2011 stories BEGIN HERE with an original Skookum tale
2012 stories BEGIN HERE with another Skookum story
2013 stories BEGIN HERE

And 2014 stories begin...tomorrow!

Meantime, maybe you should make up a nice big pot of soup, yeah?  Here's the recipe:

Carrot-Cauliflower Soup
Cut into chunks about 1" square:
  • some carrots
  • an onion
  • a cauliflower
Sautee all these in butter until the onion is clear. Then, dump the vegetables into a soup pot with
  • some broth (chicken broth or vegetable)

Let the ingredients cook together over a low heat for at least an hour.  Then add in
  • some cream or half-and-half or milk
This will cool the soup down a bit.  While it's cool, run the entire thing through the blender until it is a smooth, pretty orange color.

Heat the soup back up gently, and add any of the following just before serving:
  • cilantro
  • fresh grated ginger
  • parsley
  • dried dill

Serve warm, preferably with fresh bread and butter, and a glass of nice wine. 

Monday, December 22, 2014

In which I participate in a meme, and invite you to join me

I borrowed questions from this "year end meme" from Dom over at Madcap Escapades (I skipped a bunch of questions that weren't relevent, though).


If you'd like to play along, answer the questions on your own blog or in the comments!


What did you do in 2014 that you'd never done before? 
Had surgery, my first ever.  I still have my wisdom teeth, my tonsils, and my appendix.  

My left hip: not so much.
My cane was needful at the beginning of the year.  I don't use it at all anymore!

Did you keep your New Year's resolutions, and will you make more for next year? 
I don't usually make New Year's resolutions, but my ongoing goal is to have more fun.  In 2014, I started out not having much fun because of the pain thing.  Later in the year, yes, fun, yes yes yes.

The Usual Suspects:  I lurves dey!

Did anyone close to you give birth?
Still waiting patiently (!) for Funder's blessed event.

We are all hoping that her child will inherit Funder's hair

What countries did you visit?  What states?
Canada!  Oregon!

What would you like to have in 2015 that you lacked in 2014? 
A little more cash would be handy.  Maybe I could finish editing the novel so we could publish it finally?  That might be nice.  

But seriously?  It's just so cool to be able to walk (and ride!) again, I don't care about much else.

What date from 2014 will remain etched upon your memory, and why? 
March 3.  
Who knew that surgery would be so amusing?

What was your biggest achievement of the year? 
Riding 50 miles pain-free.
Well, as pain-free as 50 miles gets.

Whose behavior merited celebration? 
Santa and the Usual Suspects.  I couldn't have done anything this year without them. And my mom.

Aren't they adorable?


Where did most of your money go? 
Mortgage.  Horse.  Life.  In that order.

What did you get really, really, really excited about?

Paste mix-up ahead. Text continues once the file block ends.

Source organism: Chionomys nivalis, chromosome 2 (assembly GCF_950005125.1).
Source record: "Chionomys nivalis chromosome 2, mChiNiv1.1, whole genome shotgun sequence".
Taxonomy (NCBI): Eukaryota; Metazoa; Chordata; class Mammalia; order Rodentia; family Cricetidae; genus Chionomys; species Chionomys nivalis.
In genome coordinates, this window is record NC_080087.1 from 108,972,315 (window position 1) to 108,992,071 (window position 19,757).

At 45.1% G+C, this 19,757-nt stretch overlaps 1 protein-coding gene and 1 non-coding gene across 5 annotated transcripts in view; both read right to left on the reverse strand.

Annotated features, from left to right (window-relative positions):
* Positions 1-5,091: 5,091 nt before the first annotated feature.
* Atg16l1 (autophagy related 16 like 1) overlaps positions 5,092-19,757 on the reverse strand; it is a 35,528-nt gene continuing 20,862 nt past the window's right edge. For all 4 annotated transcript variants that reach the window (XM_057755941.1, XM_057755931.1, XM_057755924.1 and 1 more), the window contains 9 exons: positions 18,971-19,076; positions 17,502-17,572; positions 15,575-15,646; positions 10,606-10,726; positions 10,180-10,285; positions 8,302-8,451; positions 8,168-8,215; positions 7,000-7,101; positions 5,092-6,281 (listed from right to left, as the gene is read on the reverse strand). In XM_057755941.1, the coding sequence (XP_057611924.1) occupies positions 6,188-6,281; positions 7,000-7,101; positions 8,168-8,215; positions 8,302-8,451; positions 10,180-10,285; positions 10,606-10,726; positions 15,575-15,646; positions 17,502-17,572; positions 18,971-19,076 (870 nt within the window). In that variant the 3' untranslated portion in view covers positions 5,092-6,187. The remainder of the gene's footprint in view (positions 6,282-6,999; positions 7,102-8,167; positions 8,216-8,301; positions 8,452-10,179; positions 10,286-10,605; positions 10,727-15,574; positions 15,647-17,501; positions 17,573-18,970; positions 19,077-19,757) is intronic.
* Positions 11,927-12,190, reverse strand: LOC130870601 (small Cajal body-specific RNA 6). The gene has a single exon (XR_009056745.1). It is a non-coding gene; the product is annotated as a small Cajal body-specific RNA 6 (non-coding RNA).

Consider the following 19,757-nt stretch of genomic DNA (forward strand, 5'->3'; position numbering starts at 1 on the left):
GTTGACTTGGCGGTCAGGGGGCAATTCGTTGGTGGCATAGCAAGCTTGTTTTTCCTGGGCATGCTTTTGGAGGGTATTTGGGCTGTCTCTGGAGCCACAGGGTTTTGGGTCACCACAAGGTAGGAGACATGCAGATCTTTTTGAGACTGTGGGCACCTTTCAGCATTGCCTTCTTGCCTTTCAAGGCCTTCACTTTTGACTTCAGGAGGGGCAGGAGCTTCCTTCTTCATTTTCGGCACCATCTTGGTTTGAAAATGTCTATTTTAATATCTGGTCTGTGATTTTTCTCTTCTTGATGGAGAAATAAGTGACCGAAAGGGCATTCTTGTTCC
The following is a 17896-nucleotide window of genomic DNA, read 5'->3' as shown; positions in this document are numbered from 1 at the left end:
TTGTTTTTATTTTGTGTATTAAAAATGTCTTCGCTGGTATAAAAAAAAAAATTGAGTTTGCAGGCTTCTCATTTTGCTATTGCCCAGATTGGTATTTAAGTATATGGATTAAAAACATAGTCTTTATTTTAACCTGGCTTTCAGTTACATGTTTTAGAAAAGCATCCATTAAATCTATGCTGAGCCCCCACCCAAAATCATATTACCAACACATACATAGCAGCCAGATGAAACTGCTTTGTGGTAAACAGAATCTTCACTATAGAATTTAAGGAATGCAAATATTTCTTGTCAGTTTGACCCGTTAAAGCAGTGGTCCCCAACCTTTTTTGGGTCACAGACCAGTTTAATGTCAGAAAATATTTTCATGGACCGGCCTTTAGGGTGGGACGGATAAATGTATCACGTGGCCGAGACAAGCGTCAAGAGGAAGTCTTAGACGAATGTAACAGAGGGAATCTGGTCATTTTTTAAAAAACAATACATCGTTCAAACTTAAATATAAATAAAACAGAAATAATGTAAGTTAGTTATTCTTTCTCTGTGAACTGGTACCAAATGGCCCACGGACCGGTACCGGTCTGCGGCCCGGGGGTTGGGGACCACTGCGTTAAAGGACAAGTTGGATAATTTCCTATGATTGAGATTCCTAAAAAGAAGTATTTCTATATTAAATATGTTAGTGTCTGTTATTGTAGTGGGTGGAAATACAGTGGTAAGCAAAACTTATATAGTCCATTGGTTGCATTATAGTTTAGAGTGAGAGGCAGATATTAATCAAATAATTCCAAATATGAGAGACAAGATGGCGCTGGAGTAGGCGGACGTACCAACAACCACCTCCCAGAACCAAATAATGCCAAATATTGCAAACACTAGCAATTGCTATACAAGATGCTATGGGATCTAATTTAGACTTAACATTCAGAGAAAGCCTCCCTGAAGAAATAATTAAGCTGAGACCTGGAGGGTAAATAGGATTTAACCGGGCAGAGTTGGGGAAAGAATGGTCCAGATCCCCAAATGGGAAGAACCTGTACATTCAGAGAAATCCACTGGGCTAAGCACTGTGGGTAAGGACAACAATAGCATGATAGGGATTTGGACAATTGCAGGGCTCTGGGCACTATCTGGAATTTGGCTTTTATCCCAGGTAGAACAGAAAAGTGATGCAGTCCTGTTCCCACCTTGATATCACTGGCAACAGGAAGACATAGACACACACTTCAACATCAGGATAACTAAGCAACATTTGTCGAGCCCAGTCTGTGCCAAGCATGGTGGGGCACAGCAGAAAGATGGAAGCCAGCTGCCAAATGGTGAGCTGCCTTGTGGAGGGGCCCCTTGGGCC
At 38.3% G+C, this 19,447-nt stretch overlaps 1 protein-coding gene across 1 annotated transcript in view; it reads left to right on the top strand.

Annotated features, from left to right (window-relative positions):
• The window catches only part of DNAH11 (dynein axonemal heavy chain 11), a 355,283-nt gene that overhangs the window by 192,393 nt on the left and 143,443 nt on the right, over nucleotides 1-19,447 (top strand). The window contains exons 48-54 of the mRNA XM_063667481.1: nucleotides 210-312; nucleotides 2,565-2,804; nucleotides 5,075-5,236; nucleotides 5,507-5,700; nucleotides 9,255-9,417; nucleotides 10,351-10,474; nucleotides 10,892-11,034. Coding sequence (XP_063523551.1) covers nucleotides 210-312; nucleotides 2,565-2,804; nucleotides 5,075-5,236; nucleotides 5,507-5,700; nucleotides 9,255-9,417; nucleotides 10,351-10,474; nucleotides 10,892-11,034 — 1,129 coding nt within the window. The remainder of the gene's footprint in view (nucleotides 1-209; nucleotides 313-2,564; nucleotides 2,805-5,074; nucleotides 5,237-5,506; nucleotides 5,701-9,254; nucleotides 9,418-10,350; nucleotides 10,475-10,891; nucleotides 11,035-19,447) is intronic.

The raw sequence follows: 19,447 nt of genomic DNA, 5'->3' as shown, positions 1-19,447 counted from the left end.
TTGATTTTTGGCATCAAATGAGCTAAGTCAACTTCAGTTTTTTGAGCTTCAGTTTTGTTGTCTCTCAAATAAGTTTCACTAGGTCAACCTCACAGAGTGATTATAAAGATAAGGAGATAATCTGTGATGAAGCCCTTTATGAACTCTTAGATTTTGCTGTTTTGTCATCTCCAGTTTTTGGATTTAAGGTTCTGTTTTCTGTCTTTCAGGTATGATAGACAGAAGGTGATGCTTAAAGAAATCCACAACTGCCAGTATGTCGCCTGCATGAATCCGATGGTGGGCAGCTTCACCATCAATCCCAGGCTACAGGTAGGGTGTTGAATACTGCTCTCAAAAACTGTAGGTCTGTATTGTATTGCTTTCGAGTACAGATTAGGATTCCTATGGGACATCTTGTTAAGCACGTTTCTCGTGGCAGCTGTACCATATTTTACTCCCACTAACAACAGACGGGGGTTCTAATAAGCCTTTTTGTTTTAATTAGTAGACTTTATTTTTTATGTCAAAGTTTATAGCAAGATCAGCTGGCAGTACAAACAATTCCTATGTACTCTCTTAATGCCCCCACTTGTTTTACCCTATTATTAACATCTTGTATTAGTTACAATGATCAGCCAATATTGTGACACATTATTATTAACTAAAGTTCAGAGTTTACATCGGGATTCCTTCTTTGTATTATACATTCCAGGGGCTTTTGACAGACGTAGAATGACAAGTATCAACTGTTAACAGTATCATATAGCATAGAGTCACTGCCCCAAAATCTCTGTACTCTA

Going back to Renegade--and not being broken.

Compared to this time last year, are you:
i. happier or sadder? Happier.
ii. thinner or fatter?  Fatter.  Sigh.
iii. richer or poorer? About the same.

What do you wish you'd done more of? 
Writing.

What do you wish you'd done less of? 
Taking pain meds.

What was your favorite TV program? 





Where were you when 2014 began? 
Home, asleep.

Who were you with? 
Jim, Luna, Roo, Puzzle

Where will you be when 2014 ends? 
Probably the same!

What was the best book you read?


Contemporary adventure with dragons

What was your greatest musical discovery? 




What did you want and get?
New camera!  I didn't actually want to lose the old camera, but since it did get lost, I needed a replacement so I bought a nicer point-and-shoot than I've ever had.
NOTE TO SELF: do not lose this one.

What did you want and not get?
I can't really think of anything.

What was your favorite film of this year?
My favorite film always:

Twuu Luv


What did you do on your birthday, and how old were you?
I went riding.  (Big surprise?  No, not really).  And I wrote a blog post about it.

And so, this is fifty!


How would you describe your personal fashion concept in 2014?
There were a lot of pajamas.  And later in the year, a lot of riding breeches, interspersed with my librarian costume.

Who were the best new people you met?
Well, I re-met up with an old friend:  Rosemary!




Tell us a valuable life lesson you learned in 2014:
Let. Friends. Help.  Dammit.




What are your plans for 2015?
Think I might ride my horse some.

And maybe write some stuff.

Might read a book or two.

And then I might go riding again.


Sunday, December 21, 2014

In which it's as dark as it's gonna get...more light from now on, hooray!


Sunrise today:  7:55 am
Sunset today:  4:20 pm

Walk, trot, gallop.


8 hours, 25 minutes, total.

It ain't much.  But it's all we get.

Tomorrow we get less than half-a-minute more.  By the 21st of January, we'll add another half hour.



At the summer solstice, we get about 16 hours of daylight.

At least for now, for the next six months, we're heading in the right direction.


Halfway up a galloping hill, she remembered that she hates galloping,
and slammed on the brakes.  Ow.  But then we went  
forward again.
So:  progress!

Sing Hallelujah, all y'all.